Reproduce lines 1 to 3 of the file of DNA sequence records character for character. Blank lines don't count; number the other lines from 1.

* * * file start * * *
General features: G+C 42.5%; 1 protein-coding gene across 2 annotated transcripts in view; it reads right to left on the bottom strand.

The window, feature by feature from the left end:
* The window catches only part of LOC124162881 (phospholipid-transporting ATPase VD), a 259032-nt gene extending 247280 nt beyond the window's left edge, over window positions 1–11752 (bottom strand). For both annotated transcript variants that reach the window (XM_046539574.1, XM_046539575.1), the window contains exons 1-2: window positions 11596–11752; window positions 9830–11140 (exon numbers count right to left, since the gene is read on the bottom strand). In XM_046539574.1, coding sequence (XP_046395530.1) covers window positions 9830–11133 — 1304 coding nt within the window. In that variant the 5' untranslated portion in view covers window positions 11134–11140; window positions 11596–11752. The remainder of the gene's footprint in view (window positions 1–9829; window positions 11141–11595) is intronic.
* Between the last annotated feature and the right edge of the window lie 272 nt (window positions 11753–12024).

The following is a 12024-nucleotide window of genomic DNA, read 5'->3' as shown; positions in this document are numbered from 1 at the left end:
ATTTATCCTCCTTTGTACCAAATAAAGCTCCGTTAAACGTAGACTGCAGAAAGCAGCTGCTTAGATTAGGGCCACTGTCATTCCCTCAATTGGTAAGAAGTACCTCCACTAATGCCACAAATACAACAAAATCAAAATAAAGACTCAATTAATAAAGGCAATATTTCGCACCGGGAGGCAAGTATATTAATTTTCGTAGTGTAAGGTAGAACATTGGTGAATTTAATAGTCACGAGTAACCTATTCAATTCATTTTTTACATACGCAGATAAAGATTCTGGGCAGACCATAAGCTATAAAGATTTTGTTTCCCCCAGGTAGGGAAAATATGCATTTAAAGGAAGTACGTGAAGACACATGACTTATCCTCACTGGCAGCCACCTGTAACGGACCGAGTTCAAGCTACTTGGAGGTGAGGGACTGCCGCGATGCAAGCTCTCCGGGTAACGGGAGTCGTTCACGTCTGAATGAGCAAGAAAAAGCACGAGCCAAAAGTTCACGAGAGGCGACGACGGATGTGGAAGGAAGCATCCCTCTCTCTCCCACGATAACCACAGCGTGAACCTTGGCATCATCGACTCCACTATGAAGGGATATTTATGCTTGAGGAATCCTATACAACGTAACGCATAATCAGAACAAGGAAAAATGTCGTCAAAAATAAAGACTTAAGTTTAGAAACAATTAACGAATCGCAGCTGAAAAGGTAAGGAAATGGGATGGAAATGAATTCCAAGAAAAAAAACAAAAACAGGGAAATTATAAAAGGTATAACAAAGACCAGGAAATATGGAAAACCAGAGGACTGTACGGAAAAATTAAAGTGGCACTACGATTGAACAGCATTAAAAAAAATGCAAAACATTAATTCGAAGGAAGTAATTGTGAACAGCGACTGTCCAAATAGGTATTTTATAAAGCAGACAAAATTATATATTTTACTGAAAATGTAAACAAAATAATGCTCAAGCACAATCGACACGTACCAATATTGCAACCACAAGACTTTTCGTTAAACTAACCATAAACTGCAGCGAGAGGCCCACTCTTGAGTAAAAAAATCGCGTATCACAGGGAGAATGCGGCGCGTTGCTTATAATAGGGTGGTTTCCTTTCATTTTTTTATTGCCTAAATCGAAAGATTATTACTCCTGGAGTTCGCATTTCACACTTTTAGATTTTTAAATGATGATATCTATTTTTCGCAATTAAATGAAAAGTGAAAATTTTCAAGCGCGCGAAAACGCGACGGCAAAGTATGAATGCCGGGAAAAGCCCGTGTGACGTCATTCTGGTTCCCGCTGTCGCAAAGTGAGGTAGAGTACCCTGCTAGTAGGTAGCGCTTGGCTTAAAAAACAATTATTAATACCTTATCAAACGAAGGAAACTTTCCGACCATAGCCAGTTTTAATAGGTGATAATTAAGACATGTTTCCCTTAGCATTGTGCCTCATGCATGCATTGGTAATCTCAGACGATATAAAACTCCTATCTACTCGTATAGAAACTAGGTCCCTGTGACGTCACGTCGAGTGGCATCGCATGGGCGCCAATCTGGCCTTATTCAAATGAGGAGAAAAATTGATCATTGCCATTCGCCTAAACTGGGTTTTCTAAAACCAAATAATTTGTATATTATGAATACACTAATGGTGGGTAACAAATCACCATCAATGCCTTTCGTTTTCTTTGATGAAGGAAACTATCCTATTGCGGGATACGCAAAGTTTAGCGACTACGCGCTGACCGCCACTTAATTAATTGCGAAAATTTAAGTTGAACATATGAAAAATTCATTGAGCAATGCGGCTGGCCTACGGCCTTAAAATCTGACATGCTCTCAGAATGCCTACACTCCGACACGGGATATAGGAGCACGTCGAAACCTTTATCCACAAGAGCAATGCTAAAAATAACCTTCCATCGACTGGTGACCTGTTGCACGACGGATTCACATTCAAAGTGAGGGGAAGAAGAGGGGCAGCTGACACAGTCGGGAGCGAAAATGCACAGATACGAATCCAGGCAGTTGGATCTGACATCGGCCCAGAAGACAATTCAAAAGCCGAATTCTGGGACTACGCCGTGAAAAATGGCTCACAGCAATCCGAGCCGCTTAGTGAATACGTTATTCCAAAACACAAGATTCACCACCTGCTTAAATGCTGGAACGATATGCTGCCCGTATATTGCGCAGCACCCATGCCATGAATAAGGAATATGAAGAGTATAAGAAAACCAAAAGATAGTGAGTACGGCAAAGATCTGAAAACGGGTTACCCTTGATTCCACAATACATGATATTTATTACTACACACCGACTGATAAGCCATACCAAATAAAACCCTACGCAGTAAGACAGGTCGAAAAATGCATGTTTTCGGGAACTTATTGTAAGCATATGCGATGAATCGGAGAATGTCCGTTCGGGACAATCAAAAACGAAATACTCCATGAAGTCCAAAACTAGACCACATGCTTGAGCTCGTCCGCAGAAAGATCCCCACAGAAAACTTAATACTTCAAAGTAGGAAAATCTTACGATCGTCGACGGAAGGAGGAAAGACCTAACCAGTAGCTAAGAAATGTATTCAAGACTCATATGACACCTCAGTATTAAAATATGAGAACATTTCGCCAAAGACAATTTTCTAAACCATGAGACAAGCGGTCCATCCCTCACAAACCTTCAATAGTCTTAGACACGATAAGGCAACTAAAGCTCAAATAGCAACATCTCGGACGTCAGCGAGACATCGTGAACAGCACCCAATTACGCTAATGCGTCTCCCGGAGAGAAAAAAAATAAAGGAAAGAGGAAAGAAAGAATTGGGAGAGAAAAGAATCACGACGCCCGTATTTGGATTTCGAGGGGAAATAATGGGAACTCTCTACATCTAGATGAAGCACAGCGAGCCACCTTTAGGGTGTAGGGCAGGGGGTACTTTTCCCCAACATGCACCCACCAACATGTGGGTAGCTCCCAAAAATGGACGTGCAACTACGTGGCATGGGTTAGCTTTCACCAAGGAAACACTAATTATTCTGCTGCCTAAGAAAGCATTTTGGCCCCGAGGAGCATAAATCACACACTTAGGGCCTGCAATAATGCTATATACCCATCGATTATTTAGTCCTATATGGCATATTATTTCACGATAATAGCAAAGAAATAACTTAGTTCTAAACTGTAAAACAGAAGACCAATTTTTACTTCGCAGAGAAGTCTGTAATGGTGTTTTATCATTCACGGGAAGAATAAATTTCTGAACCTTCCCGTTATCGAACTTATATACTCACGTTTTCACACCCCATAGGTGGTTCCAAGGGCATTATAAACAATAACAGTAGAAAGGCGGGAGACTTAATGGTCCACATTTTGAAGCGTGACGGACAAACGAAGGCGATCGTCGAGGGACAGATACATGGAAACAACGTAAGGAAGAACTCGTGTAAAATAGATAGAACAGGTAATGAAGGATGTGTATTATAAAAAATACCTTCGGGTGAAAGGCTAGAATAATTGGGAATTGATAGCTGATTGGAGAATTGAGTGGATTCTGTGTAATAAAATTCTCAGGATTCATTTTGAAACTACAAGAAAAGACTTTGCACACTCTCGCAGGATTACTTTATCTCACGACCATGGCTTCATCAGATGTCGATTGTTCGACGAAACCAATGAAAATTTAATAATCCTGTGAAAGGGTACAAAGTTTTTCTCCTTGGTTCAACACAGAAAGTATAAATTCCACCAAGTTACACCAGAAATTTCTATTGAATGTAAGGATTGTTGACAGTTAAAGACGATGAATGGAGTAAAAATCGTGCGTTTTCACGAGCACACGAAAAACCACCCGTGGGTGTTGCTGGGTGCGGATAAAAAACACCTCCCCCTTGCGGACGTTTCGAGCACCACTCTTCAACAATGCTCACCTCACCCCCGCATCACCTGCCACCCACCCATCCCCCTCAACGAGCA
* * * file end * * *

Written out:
General features: G+C 42.5%; 1 protein-coding gene across 2 annotated transcripts in view; it reads right to left on the bottom strand.

The window, feature by feature from the left end:
* The window catches only part of LOC124162881 (phospholipid-transporting ATPase VD), a 259032-nt gene extending 247280 nt beyond the window's left edge, over window positions 1–11752 (bottom strand). For both annotated transcript variants that reach the window (XM_046539574.1, XM_046539575.1), the window contains exons 1-2: window positions 11596–11752; window positions 9830–11140 (exon numbers count right to left, since the gene is read on the bottom strand). In XM_046539574.1, coding sequence (XP_046395530.1) covers window positions 9830–11133 — 1304 coding nt within the window. In that variant the 5' untranslated portion in view covers window positions 11134–11140; window positions 11596–11752. The remainder of the gene's footprint in view (window positions 1–9829; window positions 11141–11595) is intronic.